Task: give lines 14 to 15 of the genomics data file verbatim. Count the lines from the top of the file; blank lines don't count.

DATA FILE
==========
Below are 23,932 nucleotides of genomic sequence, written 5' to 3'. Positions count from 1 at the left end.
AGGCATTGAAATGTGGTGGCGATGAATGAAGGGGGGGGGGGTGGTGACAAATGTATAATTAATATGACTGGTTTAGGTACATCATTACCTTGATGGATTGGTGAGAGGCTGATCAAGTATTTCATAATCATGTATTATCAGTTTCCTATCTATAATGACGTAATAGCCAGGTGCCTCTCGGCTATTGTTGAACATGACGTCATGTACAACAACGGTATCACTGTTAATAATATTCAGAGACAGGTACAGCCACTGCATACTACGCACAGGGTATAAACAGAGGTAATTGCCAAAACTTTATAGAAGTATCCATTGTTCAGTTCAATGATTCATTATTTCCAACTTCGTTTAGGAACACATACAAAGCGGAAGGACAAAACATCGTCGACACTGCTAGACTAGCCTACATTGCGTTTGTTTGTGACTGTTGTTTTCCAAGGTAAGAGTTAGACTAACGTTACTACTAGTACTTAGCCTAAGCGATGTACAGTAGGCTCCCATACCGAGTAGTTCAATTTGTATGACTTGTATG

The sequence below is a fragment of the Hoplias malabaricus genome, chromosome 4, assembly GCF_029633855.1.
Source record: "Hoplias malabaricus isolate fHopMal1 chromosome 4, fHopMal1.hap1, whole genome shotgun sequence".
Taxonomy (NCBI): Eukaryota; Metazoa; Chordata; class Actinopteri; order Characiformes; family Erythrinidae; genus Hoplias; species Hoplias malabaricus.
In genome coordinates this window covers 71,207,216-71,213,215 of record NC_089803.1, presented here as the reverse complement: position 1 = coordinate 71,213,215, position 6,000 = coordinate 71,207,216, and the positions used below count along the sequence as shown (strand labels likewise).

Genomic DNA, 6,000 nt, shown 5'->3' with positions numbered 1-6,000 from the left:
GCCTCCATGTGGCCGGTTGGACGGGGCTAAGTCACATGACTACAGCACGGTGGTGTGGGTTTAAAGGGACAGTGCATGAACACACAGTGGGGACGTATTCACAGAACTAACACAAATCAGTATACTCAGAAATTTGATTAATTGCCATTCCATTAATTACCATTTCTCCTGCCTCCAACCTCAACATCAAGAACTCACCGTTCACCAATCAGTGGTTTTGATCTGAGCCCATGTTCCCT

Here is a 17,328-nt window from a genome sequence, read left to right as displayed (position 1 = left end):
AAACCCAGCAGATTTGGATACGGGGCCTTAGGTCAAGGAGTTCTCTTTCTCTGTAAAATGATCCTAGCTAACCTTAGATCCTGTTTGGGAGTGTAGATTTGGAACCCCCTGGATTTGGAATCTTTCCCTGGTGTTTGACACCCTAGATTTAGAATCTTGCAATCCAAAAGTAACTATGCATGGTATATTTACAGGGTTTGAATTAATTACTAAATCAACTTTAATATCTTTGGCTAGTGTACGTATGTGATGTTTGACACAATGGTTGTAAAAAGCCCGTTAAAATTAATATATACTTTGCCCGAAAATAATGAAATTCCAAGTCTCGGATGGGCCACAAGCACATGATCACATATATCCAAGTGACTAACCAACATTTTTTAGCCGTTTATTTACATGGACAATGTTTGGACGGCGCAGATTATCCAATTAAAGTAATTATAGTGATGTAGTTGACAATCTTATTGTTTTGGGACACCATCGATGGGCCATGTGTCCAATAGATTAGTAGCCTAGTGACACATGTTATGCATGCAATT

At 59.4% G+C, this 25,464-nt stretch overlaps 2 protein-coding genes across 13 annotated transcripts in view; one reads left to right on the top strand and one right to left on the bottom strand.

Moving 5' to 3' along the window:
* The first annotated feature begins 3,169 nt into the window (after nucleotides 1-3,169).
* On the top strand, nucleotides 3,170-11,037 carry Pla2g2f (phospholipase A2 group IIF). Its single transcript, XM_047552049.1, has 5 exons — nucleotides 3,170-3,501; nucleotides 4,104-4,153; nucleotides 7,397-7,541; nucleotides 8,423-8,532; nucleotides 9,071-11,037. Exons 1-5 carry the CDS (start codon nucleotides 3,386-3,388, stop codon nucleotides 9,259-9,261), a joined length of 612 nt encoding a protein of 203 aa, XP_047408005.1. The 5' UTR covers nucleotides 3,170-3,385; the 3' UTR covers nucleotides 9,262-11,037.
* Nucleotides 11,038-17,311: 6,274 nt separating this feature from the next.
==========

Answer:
* On the top strand, nucleotides 3,170-11,037 carry Pla2g2f (phospholipase A2 group IIF). Its single transcript, XM_047552049.1, has 5 exons — nucleotides 3,170-3,501; nucleotides 4,104-4,153; nucleotides 7,397-7,541; nucleotides 8,423-8,532; nucleotides 9,071-11,037. Exons 1-5 carry the CDS (start codon nucleotides 3,386-3,388, stop codon nucleotides 9,259-9,261), a joined length of 612 nt encoding a protein of 203 aa, XP_047408005.1. The 5' UTR covers nucleotides 3,170-3,385; the 3' UTR covers nucleotides 9,262-11,037.
* Nucleotides 11,038-17,311: 6,274 nt separating this feature from the next.